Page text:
Anyway, the point is, I had a pretty regular schedule.  And despite my daily 9 to 5 office hours, I still managed to fit in singing lessons, auditions, gigs and coachings and find time to practise every day.  It was not easy, and I often felt frustrated and constricted by my office hours, but I did manage to get a satisfactory amount of singing work done every day.

So now that I don't have an office job, and I'm able to be a singer 100% of the time, I should be getting tons of work done.  I should be listening to lots of music, improving my technique, translating my texts, learning new roles and working on my acting.  I should be improving exponentially faster than I did when I had the office job.  Right?


I've just finished my first official week as a student, and let me tell you, I have wasted a LOT of time.  I have slept in numerous times, I have spent two mornings of the week being hungover - one time I even went home IN THE MIDDLE OF THE DAY to take a nap!  And honestly?  I'm not doing any more practising than I did before.  In fact I may even be doing less.

What on earth is going on??

Don't get me wrong here.  I mean, I remember what it was like being a student.  I remember the whole staying-up-until-2:00-then-rolling-out-of-bed-for-my-12:00-class thing.  I remember drinking on weekdays.

But I'm not an 18-year-old kid anymore.  I'm a 27-year-old adult.  I thought being a student would be different now that I'm older!  I thought I would approach this with maturity and discipline.  I thought I would know how to manage my time wisely.

I did not think I would be drinking an entire bottle of red wine on a Wednesday night.  Or sleeping in until noon just because I can.  Those are things you do when you're young and you don't know any better.  I should be more sensible than this!

Well, apparently I'm not.

I think there's a few reasons for my lapse in discipline here.  First of all, it's easier to stay disciplined when you have consistency.  When I worked in an office I had a regular, structured schedule.  So I practised at the same time every day.  It was an easy habit to keep because it was consistent.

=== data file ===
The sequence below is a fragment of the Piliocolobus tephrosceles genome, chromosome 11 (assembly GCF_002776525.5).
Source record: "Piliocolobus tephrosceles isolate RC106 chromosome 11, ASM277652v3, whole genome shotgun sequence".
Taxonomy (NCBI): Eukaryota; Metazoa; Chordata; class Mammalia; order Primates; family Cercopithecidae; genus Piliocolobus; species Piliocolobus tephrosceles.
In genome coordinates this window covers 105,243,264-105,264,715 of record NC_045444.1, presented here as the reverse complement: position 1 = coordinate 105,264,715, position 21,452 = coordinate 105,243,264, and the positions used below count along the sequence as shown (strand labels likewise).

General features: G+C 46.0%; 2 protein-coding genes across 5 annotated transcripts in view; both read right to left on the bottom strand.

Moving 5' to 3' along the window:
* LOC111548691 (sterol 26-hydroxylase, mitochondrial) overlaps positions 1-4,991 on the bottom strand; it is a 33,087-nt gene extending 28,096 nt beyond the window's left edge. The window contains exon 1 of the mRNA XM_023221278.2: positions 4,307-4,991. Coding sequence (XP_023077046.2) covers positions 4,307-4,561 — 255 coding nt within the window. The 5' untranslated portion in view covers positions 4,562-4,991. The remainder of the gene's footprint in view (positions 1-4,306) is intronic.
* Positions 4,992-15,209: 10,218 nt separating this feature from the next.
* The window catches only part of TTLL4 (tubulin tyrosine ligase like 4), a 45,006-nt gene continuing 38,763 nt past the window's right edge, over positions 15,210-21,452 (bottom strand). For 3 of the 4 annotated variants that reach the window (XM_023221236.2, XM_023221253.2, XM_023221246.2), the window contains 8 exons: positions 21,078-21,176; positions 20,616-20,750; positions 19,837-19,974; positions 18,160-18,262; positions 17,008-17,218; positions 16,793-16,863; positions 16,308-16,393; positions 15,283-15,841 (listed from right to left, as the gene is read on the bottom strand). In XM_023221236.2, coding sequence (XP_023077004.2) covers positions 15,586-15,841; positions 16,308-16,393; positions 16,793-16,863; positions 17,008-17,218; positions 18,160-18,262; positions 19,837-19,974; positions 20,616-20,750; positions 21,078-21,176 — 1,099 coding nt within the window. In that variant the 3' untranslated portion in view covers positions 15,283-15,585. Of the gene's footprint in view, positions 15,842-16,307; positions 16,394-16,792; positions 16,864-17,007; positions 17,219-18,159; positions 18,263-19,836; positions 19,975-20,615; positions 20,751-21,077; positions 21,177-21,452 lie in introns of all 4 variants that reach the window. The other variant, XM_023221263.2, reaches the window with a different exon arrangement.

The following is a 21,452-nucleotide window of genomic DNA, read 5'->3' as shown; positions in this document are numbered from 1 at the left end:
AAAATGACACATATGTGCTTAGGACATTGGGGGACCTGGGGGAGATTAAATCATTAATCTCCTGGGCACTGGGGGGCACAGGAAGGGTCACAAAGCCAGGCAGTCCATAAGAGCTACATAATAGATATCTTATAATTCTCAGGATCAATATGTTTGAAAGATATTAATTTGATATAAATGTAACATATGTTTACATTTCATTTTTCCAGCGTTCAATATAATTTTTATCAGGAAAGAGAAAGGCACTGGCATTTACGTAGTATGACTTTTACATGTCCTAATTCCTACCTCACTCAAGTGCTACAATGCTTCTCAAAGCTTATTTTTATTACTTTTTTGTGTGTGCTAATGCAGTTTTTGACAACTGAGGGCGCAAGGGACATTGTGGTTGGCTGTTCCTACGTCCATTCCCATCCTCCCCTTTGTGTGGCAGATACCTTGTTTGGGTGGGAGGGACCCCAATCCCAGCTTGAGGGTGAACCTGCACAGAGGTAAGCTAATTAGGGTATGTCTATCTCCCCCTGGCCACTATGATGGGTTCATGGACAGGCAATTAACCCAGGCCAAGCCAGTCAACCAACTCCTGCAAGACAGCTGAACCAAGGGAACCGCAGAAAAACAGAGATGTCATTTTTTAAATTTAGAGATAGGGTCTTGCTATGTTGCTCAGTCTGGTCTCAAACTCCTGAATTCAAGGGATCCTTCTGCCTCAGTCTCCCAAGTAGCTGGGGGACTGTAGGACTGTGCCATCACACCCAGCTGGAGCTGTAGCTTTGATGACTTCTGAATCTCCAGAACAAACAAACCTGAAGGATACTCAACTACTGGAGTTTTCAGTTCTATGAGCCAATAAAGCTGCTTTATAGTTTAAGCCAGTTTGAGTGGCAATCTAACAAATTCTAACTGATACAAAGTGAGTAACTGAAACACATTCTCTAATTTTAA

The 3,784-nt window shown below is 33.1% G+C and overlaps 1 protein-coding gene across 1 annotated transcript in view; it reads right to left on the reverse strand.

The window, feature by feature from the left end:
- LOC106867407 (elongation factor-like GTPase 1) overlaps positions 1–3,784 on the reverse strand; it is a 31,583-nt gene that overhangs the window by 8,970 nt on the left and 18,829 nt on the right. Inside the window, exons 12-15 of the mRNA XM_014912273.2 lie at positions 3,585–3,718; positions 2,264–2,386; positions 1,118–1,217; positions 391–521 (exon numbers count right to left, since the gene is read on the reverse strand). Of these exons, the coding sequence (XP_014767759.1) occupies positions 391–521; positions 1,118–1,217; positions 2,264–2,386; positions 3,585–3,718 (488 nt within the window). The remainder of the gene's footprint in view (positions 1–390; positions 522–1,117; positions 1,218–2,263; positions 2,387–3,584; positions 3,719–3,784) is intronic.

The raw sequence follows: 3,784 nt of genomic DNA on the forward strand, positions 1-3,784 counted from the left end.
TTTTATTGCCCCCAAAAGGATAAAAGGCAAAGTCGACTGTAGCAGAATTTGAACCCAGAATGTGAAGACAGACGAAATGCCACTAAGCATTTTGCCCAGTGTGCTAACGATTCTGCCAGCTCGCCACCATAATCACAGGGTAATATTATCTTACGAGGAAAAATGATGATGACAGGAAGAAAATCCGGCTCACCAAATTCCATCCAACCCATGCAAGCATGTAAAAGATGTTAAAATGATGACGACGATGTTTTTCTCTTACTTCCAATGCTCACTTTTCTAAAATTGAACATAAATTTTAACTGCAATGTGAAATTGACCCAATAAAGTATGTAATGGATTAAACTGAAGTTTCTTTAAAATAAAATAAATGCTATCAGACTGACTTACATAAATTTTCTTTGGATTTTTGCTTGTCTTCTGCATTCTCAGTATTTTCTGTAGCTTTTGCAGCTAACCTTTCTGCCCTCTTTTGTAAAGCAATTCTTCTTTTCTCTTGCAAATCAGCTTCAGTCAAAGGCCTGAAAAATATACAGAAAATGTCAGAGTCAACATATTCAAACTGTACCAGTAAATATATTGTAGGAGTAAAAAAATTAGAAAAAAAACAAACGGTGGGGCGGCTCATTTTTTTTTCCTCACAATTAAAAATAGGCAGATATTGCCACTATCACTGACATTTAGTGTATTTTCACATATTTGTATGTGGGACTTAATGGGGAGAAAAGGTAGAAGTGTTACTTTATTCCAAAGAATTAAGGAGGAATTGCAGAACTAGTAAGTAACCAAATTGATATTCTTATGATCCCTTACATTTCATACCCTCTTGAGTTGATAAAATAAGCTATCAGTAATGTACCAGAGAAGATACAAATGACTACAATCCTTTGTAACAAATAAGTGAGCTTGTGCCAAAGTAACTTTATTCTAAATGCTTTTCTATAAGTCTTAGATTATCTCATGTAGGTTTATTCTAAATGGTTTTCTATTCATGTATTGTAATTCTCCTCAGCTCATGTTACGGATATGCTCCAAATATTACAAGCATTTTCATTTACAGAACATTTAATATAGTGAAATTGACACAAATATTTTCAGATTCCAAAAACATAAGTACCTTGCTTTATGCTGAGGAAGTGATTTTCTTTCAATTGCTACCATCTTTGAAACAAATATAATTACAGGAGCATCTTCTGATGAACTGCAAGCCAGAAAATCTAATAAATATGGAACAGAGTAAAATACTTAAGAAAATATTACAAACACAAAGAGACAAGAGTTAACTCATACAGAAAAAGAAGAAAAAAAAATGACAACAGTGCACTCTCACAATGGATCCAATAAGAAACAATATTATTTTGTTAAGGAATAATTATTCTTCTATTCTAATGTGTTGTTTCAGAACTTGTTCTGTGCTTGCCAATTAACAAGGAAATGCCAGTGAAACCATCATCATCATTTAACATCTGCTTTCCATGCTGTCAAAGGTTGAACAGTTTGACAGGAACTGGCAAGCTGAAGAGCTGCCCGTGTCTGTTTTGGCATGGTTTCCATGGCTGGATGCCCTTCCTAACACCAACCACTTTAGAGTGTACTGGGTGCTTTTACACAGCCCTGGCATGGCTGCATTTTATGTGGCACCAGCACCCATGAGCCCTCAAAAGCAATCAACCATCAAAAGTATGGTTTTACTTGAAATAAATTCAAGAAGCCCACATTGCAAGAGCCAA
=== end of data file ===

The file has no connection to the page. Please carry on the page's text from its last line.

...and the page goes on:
Secondly - and this one might sound strange, bear with me - I think it's actually easier to get something done when you have less time to do it.  When I worked in an office I had a limited window of time in which to practise.  Which meant I was highly motivated to practise within that time.

I only have until 7:30 to sing so this better be good!!

Now that I'm a student my schedule is all over the place! Some days I might have a class from 10:00 to 1:00 and a 45-minute coaching at 3:00. Other days I might have a lesson at 2:00 and then a 3-hour class after dinner.  So there's no way I can practise at the same time every day.  I have to fit it around this random, sporadic schedule.  And on top of that, I have long stretches of unstructured time when I can do ANYTHING I WANT.  And that is a very dangerous thing.  Because in my experience, when you have anything more than, say, an hour free, it suddenly feels like INFINITE TIME.  And why should I practise now when I have infinite time in which to do so?  Especially when facebook and youtube are just a few clicks away on my laptop!

It gets worse when I don't have a morning class.  Yes, I COULD get up early and practise before class, but technically I don't HAVE to be at school until 12:00.  And when I don't HAVE to, it's hard to convince myself that I should.